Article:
Alipay is a Chinese mobile and online payment platform created in 2004 by entrepreneur Jack Ma as the payment arm of Taobao, a major Chinese eCommerce site. Alipay, therefore, is the B2C component of Alibaba Group. Alipay makes money via escrows transaction fees, a range of value-added ancillary services, and through its Credit Pay Instalment fees.
Alipay is a Chinese mobile and online payment platform.
It was created in 2004 by entrepreneur Jack Ma as the payment arm of Taobao, a major Chinese eCommerce site. In this capacity, Alipay also served as the B2C component of Alibaba Group.
After eBay acquired Chinese eCommerce company EachNet, Taobao made moves to secure competitive advantage by increasing the trust between the buyer and seller. At the time, this was the most pressing issue in the Chinese eCommerce market.
Alipay is one of just three central digital payment providers in China, serving as the brand of parent company Ant’s consumer finance app. There are reported to be approximately 1.3 billion annual active users of Alipay globally, with the vast majority being Chinese citizens. The company also has customers in e-wallet partner countries, including Malaysia, Indonesia, Pakistan, Thailand, and South Korea.
Alipay revenue generation
As noted earlier, Alipay revenue generation is focused on increasing trust between the buyer and seller. In many countries this would not be profitable, but commerce in China traditionally involved cash purchases in brick-and-mortar stores.
Such was the lack of trust in other forms of payment that a merchant would not ship a product until it was paid for. A buyer, on the other hand, would only pay once they had the product in their hands.
With all of that said, let’s look at how Alipay makes money and has revolutionized Chinese commerce in the process.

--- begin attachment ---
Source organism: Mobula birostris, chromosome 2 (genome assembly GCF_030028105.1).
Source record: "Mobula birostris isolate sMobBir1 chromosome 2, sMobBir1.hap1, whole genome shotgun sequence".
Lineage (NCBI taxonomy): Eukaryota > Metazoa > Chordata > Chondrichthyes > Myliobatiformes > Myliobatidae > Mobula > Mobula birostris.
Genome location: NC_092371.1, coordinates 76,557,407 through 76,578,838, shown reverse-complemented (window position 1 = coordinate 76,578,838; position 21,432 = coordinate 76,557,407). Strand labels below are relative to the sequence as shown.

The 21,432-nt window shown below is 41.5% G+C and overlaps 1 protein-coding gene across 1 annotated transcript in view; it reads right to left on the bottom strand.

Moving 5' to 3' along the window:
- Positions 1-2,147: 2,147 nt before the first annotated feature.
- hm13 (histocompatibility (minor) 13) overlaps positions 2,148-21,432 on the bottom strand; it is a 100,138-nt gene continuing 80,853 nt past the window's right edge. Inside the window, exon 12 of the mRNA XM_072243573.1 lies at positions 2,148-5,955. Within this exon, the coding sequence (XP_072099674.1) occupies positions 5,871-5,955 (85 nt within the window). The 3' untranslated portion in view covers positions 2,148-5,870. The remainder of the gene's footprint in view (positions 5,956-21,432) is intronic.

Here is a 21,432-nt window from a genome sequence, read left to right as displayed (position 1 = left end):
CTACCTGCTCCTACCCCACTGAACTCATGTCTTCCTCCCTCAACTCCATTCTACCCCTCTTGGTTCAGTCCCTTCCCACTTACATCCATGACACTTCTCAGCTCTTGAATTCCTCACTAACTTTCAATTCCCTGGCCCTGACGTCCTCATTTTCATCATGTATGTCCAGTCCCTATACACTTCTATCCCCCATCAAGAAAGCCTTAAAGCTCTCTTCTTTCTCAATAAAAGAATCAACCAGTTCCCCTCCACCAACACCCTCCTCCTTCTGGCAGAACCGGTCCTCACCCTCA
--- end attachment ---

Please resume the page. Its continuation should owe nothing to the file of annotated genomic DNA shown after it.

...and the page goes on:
Alipay offers an online escrow system that holds the buyer’s funds until they have received the product.
Information concerning real-time payment and delivery is tracked and shared with both the consumer and merchant.
For small-time users, the escrow service is free. For transactions over 20,000 CNY – or just over 3,000 USD – merchants are charged 0.1% per transaction. Note that this is substantially lower than competitors such as PayPal, who charge around 3% irrespective of the transaction amount.
Consumers using Alipay wallet also have access to a range of ancillary services, including:
- Train ticket purchasing.
- The ability to check balances on connected bank accounts.
- Utility bill payments.
- Mobile phone credit purchasing.
- The ability to make offline payments in affiliated Chinese shops and websites.
- The ability to split restaurant bills with friends or family.
- Credit card servicing payments. In this case, Alipay charges a 0.1% fee for all monthly credit card payments exceeding $299.
Depending on the product or service, Alipay charges an average merchant transaction fee of 0.55%.
It also collects interest from the funds sitting in customer accounts.
Credit Pay Instalment
Alipay also extends credit to consumers via the Credit Pay Instalment facility.
Similar to a BNPL service, consumers can pay for goods and services over 3, 6, or 12 installments. Alipay charges 2.30% for the three-installment plan, while the 12-installment plan attracts a charge of 7.50%.
- Alipay is a Chinese third-party transaction facilitator. It was created by Jack Ma to establish trust between the buyer and the seller in the cash-dominated Chinese market.
- Alipay is primarily an Escrow service that holds payments until goods are delivered. It charges a flat 0.1% for transactions over a certain amount. Smaller, less frequent transactions are free of charge.
- Alipay also offers an extensive range of value-added services, including insurance, utility payments, and credit cards. The platform also enables consumers to purchase on credit and pay back over a predetermined period.
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